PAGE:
The National Weather Service tests all outdoor warning sirens on the first Tuesday of each month at 10:00 a.m. for a duration of about 1 minute. DuComm Dispatch is responsible for sounding our sirens for both the testing and real-world activation. Activation: If the Village of Hanover Park is threatened by a tornado, the sirens will be activated for a duration of about 3 minutes. The location, design and performance of the siren system is intended to provide a warning to people outdoors, to take cover. The sirens are not designed to provide warning to building occupants.
Because of the unpredictability and sudden appearance of tornadoes, it may not be possible to provide advance warning; however, if you hear the warning siren, immediately seek shelter and tune in to a local radio or television station.
Any "ALL CLEAR" information is provided by the local news media. The sirens will NOT be activated to indicate an "ALL CLEAR".
WHAT DO THE SIRENS MEAN?
Our outdoor warning sirens can be used to alert for all hazards but most people know them for tornado warnings. Sirens have two settings and it is important to learn the distinction between the two tones.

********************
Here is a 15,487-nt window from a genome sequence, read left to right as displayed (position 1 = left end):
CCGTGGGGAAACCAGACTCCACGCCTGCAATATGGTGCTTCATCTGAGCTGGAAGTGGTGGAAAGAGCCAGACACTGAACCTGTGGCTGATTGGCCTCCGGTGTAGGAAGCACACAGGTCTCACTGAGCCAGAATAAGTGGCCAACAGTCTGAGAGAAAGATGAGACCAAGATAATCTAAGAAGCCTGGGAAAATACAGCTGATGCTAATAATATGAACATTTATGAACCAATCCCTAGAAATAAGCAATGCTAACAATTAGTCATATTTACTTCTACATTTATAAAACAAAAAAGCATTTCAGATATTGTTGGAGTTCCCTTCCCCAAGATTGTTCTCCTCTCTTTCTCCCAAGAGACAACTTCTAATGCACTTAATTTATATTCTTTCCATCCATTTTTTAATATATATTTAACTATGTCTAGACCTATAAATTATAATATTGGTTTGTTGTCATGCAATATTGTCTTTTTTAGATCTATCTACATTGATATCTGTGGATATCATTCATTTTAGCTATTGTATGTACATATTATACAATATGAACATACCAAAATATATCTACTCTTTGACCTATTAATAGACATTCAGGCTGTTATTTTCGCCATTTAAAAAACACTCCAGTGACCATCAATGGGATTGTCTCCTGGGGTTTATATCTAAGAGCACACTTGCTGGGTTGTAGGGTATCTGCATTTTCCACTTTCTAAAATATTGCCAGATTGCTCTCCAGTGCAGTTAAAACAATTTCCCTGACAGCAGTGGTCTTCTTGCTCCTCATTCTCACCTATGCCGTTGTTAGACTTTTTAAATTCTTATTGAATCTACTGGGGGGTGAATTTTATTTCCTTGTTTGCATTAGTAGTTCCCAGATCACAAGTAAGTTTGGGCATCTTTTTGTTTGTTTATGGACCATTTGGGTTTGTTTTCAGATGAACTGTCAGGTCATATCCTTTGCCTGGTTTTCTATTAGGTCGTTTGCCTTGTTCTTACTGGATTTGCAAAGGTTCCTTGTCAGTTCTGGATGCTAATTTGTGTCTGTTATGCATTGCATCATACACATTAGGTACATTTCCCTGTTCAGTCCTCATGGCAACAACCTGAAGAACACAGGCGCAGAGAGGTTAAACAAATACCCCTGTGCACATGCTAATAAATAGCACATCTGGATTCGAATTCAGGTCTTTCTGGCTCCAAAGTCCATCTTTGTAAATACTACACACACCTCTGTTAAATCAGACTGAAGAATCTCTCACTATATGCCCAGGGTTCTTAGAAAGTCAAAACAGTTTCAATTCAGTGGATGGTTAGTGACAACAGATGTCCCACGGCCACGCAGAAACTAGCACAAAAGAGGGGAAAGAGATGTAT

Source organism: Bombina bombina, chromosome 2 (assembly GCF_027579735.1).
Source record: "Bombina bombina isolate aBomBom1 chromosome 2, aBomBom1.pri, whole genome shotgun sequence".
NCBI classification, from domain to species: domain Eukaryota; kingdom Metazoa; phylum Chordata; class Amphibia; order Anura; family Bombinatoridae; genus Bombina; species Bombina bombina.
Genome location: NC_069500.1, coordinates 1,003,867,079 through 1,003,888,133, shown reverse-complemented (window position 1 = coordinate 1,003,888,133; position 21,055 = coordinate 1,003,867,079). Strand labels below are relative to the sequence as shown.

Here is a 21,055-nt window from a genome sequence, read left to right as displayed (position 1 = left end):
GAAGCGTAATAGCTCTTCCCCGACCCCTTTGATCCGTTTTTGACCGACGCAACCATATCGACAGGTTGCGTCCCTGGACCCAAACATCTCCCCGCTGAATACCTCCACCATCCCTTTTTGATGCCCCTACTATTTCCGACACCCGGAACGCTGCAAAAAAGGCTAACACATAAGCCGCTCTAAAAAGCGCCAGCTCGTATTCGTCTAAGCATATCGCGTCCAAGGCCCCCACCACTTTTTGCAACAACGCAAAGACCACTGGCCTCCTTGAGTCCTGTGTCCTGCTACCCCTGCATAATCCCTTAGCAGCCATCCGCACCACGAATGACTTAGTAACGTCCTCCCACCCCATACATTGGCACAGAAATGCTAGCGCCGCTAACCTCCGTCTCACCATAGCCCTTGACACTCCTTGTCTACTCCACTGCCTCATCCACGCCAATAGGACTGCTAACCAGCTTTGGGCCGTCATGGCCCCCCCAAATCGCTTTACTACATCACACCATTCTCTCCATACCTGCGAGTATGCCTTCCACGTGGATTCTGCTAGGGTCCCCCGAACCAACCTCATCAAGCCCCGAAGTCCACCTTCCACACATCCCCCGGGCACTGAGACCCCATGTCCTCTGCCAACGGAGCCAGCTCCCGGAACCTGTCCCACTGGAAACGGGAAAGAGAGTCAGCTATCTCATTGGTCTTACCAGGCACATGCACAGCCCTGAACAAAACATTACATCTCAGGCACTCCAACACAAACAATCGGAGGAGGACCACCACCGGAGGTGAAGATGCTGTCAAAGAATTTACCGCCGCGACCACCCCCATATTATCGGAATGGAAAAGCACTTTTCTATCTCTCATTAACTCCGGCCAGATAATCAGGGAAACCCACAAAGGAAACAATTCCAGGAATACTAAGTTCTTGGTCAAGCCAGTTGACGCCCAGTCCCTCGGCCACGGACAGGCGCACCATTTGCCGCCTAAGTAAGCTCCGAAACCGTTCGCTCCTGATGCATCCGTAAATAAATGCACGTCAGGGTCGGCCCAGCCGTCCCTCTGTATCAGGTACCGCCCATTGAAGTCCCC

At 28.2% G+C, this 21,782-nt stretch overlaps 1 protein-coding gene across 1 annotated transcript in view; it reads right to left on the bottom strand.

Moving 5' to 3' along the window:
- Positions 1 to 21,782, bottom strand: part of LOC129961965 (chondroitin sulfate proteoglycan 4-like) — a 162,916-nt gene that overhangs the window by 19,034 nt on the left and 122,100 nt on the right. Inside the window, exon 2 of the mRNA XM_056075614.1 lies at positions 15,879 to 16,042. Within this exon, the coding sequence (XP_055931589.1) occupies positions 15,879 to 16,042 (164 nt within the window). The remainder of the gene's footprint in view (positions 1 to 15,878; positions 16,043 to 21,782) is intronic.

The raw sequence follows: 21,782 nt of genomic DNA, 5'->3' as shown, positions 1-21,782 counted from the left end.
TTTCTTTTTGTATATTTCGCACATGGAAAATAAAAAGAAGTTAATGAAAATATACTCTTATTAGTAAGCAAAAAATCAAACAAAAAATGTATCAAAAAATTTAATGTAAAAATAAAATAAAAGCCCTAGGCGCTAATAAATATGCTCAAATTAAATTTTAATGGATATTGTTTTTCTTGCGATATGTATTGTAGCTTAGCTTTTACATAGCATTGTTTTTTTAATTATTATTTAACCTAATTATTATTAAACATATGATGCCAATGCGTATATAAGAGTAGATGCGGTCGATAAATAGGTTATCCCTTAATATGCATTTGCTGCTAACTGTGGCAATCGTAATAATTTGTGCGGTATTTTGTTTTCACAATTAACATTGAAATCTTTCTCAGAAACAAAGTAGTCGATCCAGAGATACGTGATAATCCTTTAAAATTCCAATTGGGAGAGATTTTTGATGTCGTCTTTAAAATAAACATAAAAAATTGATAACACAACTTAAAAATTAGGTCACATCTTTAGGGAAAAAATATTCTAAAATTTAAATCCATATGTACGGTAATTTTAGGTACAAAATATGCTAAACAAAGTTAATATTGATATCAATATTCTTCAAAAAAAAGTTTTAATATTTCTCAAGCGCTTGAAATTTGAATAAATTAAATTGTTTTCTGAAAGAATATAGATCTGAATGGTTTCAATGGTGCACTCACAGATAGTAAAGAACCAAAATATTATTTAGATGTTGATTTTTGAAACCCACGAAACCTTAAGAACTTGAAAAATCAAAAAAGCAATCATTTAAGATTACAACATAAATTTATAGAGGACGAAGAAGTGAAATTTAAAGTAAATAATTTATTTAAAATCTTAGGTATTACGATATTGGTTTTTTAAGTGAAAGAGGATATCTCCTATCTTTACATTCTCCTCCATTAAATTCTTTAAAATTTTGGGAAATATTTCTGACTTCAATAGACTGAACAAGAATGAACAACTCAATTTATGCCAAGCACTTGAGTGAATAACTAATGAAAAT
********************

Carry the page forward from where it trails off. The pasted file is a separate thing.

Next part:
Alert: A single tone signifying an emergency alert. This signal may be used for an emergency or disaster, including a severe storm, tornado warning (not a tornado watch), earthquake, chemical hazard/hazardous material incident, extreme winds, or biological hazard. https://www2.illinois.gov/ready/multi-media/mp3//Alert.MP3
Attack: An up-and-down, rising and falling tone to signify there is a homeland security or attack emergency. This signal would be used if community officials were notified by federal and/or state government officials of an actual or impending attack on the local community. https://www2.illinois.gov/ready/multi-media/mp3/Attack.MP3
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The Village of Hanover Park is a Storm Ready certified municipality by the National Weather Service. For additional Severe Weather information for our area, please see
We often associate Severe Weather Hazards with tornados but sometimes, we are more impacted by associated hazards like hail, lightning, wind damage and flooding. It’s important to be aware of severe weather watches, warnings and the associated impacts to protect yourself, your family, and your homes.
WHAT is THE difference between a Watch and a warning?
Watch: Be Alert and tune into a weather alerting system including tv, social media, radar or your NOAA weather radio. This means severe storms or tornadoes MAY form and affect your area.
Warning:Take Action! A severe storm or tornado is expected in your area!